Scott Rolen was drafted in 1993 as a can’t miss prospect. He was supposed to be the next great Phillies third baseman, and etch his name right next to Mike Schmidt in Philadelphia lore.
However, it didn’t turn out as planned. This summer will mark a decade since the player who was supposed to save the Phillies franchise was traded.
2001 was Rolen’s first season with the Phillies that they finished over .500 after failing to post more than 77 wins in any of his previous seasons. It seemed like Rolen was going to be a key part of the Phillies revival.
However, he rejected a 10-year, $140 million contract offer from the Phillies in the offseason and instead signed a one-year, $8.6 million deal.
Rolen criticized management for failing to have a commitment to winning. He also butted heads with manager Larry Bowa. Despite these issues, he made the All-Star team for the first time in his career.
But he was still unhappy. He requested a trade, and on July 29, 2002, the unthinkable happened. The Phillies’ best player, all-star franchise player was traded to the St. Louis Cardinals.
At the time, general manager Ed Wade was roasted by Philadelphia fans for seemingly getting pennies on the dollar for its best player. Rolen calling St. Louis “baseball heaven” put more salt into the fans’ wound. But the fans couldn’t have imagined that this trade set in motion some of the greatest moments in franchise history.
The Phillies received third baseman Placido Polanco and relievers Mike Timlin and Bud Smith in the deal.
Polanco became a fan favorite before being traded to Detroit in 2005, but returned to the team in 2010.
Timlin only pitched 30 games for the Phillies in 2002, signing with Boston in the offseason.
Smith was a promising prospect, pitching a no-hitter as a rookie in 2001. But he was never able to get past AAA in two and a half seasons with the Phillies organization. Compared to Rolen, who was in his prime, the return was awful.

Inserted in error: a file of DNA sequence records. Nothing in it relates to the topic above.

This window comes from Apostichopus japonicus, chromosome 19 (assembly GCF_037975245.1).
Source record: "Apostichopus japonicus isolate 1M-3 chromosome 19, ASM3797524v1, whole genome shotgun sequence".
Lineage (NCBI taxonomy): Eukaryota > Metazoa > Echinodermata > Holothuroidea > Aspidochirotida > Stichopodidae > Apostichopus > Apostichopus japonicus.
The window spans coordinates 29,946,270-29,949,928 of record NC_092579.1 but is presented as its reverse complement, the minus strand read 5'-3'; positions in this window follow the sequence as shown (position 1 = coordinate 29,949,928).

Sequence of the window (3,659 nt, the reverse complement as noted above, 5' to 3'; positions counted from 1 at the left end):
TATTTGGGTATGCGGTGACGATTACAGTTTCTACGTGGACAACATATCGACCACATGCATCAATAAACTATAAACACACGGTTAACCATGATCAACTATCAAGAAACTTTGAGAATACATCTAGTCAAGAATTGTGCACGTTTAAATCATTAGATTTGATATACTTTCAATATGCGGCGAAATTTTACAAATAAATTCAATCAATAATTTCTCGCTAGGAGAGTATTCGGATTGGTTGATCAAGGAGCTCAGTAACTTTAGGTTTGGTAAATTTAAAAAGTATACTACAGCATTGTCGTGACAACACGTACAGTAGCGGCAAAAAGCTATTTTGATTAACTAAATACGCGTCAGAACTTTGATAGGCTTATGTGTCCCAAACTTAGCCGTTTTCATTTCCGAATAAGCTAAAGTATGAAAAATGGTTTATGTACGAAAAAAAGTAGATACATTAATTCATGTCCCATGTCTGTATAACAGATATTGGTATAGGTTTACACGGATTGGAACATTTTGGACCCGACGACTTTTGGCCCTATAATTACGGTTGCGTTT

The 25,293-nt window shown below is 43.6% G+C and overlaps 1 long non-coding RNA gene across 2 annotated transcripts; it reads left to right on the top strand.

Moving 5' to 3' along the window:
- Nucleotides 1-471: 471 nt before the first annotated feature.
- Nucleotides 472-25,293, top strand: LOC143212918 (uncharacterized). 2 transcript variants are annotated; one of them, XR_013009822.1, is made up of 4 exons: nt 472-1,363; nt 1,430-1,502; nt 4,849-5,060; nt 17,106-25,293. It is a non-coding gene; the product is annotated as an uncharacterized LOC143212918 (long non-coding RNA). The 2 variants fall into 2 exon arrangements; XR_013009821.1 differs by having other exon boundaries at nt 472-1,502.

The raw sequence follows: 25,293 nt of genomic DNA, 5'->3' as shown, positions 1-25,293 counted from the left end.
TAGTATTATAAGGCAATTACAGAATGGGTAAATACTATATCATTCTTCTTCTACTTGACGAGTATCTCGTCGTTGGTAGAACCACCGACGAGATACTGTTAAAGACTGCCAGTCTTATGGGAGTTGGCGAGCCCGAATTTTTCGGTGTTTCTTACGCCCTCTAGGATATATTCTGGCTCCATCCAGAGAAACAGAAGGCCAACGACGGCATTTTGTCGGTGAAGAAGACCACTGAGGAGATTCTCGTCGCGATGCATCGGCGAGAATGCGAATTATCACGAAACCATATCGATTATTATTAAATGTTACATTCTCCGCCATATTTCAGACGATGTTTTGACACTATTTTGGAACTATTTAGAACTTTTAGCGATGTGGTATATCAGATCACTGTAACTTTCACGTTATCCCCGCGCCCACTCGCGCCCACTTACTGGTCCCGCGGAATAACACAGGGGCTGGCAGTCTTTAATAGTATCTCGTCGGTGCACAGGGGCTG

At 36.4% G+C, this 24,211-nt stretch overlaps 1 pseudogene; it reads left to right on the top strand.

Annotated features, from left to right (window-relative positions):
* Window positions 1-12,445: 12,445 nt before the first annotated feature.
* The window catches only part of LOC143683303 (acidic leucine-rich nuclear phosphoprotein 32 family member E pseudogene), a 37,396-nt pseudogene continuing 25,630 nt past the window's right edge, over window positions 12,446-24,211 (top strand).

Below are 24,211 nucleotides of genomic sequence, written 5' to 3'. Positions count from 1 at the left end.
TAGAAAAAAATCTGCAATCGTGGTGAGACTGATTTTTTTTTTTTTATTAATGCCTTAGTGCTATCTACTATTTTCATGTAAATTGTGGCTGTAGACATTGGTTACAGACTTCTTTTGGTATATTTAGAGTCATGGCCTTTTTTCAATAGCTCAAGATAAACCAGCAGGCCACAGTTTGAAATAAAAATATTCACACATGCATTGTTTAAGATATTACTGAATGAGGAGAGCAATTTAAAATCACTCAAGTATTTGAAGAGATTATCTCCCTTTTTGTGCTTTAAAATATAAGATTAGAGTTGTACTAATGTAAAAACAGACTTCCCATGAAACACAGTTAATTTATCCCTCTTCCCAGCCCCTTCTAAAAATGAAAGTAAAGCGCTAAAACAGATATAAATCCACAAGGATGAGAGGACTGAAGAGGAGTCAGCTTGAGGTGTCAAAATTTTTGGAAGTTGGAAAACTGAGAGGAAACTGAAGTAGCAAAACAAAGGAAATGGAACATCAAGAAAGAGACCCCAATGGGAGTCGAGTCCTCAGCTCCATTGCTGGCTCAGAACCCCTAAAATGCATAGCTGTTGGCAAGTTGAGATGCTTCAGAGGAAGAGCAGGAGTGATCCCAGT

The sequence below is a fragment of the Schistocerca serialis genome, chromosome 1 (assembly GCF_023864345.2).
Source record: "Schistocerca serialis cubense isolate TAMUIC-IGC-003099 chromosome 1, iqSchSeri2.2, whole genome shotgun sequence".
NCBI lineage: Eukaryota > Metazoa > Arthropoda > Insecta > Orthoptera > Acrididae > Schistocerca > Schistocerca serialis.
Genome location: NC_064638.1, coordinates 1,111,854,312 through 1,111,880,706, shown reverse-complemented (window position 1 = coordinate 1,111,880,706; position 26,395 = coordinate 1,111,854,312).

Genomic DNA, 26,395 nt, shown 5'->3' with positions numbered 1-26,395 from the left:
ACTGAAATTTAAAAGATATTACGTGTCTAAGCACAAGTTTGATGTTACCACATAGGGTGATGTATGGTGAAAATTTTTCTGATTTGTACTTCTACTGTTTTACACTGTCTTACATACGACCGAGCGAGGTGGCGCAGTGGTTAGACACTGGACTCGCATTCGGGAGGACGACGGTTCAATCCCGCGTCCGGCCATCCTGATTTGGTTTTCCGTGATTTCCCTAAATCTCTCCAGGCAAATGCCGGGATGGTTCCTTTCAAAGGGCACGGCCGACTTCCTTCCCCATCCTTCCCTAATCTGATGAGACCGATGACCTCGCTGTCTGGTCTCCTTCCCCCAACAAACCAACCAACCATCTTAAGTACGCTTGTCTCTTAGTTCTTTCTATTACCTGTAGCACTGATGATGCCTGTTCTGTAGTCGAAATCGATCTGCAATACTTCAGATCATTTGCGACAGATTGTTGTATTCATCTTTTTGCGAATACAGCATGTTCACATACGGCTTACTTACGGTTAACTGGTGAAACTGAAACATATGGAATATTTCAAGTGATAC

The offseason after Rolen was dealt changed the face of the franchise forever.
The front office used the money previously allocated for Rolen to sign first baseman Jim Thome, third baseman David Bell and traded for starting pitcher Kevin Millwood.
Bell and Millwood didn’t work out as well as everyone had hoped, but the three deals proved the Phillies were done being cheap and considered themselves major players in free agency. They did exactly what Rolen wanted them to do: have a commitment to winning.
Thome turned into Aaron Rowand via trade and Rowand brought his 2005 World Series experience to the Phillies. Even though he didn’t win another title here, he made his mark on the young players such as Shane Victorino, Chase Utley and Ryan Howard.
The rest is history and while Rolen won a World Series in 2006 with St. Louis, the Phillies won one of their own two years later. Since leaving the Phillies, Rolen struggled to stay healthy, averaging 116 games over nine full seasons. While his batting average stayed constant, most of his offensive categories (HR, RBI, SB) declined.
Without Rolen requesting a trade, who knows if the Phillies would have opened their wallets like they did and changed the culture of the club. It took a few years to figure out the right combination of players to win a World Series, but eventually they got it right.
The trade may not have been the most fair, but it worked out for the Phillies quite nicely.
The idea behind the post originated from a similar post about the Flyers and Eric Lindros.